Anthro in the news 9/8/14

  • Ebola can be stopped according to double docs

The dynamic duo of medical anthropologist/physicians, Jim Young Kim and Paul Farmer, published an op-ed in The Washington Post arguing that Ebola can be stopped if an effective response system is put in place:

“Ebola is spread by direct physical contact with infected bodily fluids, making it less transmissible than an airborne disease such as tuberculosis. A functioning health system can stop Ebola transmission and, we believe, save the lives of a majority of those who are afflicted…To halt this epidemic, we need an emergency response that is equal to the challenge. We need international organizations and wealthy countries that possess the required resources and knowledge to step forward and partner with West African governments to mount a serious, coordinated response as laid out in the World Health Organization’s Ebola response roadmap.”

Jim Yong Kim is president of the World Bank. Paul Farmer is the Kolokotrones University Professor at Harvard University. Farmer and Kim co-founded the nonprofit organization Partners in Health.

  • Indictment of Discovery News

An article in The Guardian provides a damning indictment of Discovery Channel’s unethical interactions with indigenous people and unprofessional reporting. The article refers to a film series about the Matsigenkas in Peru. Discovery is accused of “staging” scenes and story-lines and providing grossly inaccurate translations.  The article draws extensively on commentary from cultural anthropologist Glenn Shepard. He was in Yomibato when the crew arrived and is one of the world’s leading experts on the Matsigenka.

  • Beyond the category of “women and children” in humanitarian aid

Morwari Zafar, Ph.D. candidate in social anthropology at the University of Oxford, published an article in Foreign Policy, arguing for the need to look within the general category of “women and children” when providing humanitarian aid. While she refers specifically to aid in Afghanistan, the message has wider relevance to those hoping to provide effective aid.

  • Human senses are not hard-wired

In an op-ed in The New York Times, cultural anthropologist Tanya Luhrmann reviews new evidence from a cross-cultural study supporting a cultural constructionist view of sensory perception:

“Recently, a team of anthropologists and psychologists at the Max Planck Institute for Psycholinguistics and Radboud University, both in Nijmegen, the Netherlands, set out to discover how language and culture affected sensory awareness. Under the leadership of Asifa Majid and Stephen C. Levinson, they made up a kit of systematic stimuli for the traditional five senses: for sight, color chips and geometric forms; for hearing, pitch, amplitude and rhythm variations; for smell, a set of scratch-and-sniff cards; and so forth. They took these kits to over 20 cultural groups around the world.”

Their results provide strong support for cultural shaping of the senses.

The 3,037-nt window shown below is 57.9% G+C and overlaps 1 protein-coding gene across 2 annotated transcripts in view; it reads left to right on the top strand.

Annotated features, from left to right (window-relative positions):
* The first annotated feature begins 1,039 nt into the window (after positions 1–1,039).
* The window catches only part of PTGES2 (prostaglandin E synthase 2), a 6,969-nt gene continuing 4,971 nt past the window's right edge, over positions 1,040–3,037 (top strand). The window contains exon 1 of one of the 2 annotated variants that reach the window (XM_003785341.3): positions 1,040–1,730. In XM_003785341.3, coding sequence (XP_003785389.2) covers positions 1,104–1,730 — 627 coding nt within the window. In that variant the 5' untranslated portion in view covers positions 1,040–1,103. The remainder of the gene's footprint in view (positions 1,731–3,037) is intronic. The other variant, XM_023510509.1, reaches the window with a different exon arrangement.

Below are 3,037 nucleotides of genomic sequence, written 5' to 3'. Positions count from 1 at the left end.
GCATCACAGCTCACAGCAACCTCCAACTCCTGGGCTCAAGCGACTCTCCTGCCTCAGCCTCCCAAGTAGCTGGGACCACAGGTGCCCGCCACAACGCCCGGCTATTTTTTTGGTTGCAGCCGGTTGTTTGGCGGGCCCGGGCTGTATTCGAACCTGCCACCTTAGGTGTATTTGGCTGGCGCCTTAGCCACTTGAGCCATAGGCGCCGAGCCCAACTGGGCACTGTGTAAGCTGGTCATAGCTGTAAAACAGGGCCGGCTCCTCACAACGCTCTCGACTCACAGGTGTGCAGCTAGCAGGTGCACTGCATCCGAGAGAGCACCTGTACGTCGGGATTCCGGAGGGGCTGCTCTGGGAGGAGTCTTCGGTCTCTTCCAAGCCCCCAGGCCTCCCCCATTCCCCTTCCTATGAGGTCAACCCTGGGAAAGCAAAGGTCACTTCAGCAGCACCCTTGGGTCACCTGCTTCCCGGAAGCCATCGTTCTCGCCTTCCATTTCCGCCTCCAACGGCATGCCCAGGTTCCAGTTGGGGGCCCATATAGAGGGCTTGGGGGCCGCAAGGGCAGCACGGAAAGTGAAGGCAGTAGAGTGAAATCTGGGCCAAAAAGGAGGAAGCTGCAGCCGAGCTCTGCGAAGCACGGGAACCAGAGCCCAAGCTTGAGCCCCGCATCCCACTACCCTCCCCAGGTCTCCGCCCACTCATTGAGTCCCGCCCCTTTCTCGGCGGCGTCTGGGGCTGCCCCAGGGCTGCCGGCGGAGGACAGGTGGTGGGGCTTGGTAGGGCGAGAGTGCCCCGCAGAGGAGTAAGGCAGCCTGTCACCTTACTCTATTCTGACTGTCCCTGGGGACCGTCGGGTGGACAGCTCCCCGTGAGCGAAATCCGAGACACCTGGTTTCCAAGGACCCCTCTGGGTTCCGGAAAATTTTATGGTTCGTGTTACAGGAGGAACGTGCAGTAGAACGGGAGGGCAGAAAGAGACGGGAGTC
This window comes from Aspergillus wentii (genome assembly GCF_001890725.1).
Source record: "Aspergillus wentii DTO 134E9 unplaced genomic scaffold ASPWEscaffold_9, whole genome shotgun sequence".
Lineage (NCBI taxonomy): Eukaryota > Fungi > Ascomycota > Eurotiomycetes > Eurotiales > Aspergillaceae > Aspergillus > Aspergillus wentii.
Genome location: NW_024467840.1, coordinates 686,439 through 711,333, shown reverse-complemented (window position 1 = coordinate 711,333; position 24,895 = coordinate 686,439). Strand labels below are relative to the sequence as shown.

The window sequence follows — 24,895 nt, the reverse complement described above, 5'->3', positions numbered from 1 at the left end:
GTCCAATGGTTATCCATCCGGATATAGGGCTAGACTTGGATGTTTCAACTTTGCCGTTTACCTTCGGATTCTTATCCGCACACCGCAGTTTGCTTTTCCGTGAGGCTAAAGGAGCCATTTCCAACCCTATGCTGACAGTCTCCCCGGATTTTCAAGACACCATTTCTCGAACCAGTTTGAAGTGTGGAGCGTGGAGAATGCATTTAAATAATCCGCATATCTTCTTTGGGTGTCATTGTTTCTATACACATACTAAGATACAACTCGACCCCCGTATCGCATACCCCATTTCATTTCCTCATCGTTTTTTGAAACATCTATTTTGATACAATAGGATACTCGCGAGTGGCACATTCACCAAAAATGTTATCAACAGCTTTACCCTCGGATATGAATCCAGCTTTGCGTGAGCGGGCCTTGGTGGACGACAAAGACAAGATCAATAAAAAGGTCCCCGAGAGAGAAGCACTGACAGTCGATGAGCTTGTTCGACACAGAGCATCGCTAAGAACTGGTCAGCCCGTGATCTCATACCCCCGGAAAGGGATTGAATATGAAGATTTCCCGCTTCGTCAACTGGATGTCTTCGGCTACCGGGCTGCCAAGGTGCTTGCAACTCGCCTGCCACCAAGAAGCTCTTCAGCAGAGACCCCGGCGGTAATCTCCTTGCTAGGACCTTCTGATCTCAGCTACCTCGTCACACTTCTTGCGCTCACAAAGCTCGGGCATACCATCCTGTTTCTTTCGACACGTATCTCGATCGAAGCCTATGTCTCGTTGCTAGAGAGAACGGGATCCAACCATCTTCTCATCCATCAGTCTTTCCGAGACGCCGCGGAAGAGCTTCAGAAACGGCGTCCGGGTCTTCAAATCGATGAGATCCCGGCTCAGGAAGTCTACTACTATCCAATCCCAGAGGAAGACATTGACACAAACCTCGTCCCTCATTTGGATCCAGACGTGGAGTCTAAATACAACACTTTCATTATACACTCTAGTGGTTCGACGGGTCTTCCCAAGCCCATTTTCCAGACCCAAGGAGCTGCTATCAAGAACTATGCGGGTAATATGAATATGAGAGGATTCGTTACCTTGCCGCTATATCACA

• Mental health care systems in U.S. is failing

Applied medical anthropologist Jennie M. Simpson published an article in The Huffington Post, arguing that the U.S. mental health/behavioral care system needs serious improvement:

“Robin Williams’s death has saddened and shocked many of us, and as the many displays of mourning through social media indicate, Williams’s death has deeply touched so many and brought to the fore much needed conversations about mental illness. Through his diverse work and career, we came to care deeply for Robin Williams, and so it is with such sadness that we reflect on the loss of his life. As an anthropologist whose work has focused on the intersections of mental health and criminal justice amongst homeless individuals, I find this may be an opportune time to examine how we as a country might generate broader social support for the prevention and treatment of mental illness and addiction for all Americans, as right now, our behavioral health care system is failing to reach far too many people.”

  • Recognizing Ishi: His story will never be a happy one but at least it should be told

The San Francisco is carrying a series of historical articles about the city including one on Ishi, the last member of his tribe who was found wandering in the forest and brought to San Francisco where he lived the rest of his life as a kind of living “museum specimen,” giving demonstrations of making tools and teaching anthropologists about his language and culture.

  • I’ll have what she’s having

Alex Bentley, head of anthropology and archaeology at Bristol University, wrote an article in The Guardian about following behavior, or herd behavior, in social media.  The question is:  does a large follower base attract exponential growth in authentic followers? And does it do so even if the followers have been “bought”? Social media marketers vilify the practice of buying ‘fake’ social media followers from dubious “click farms” as not just poor practice but pointless.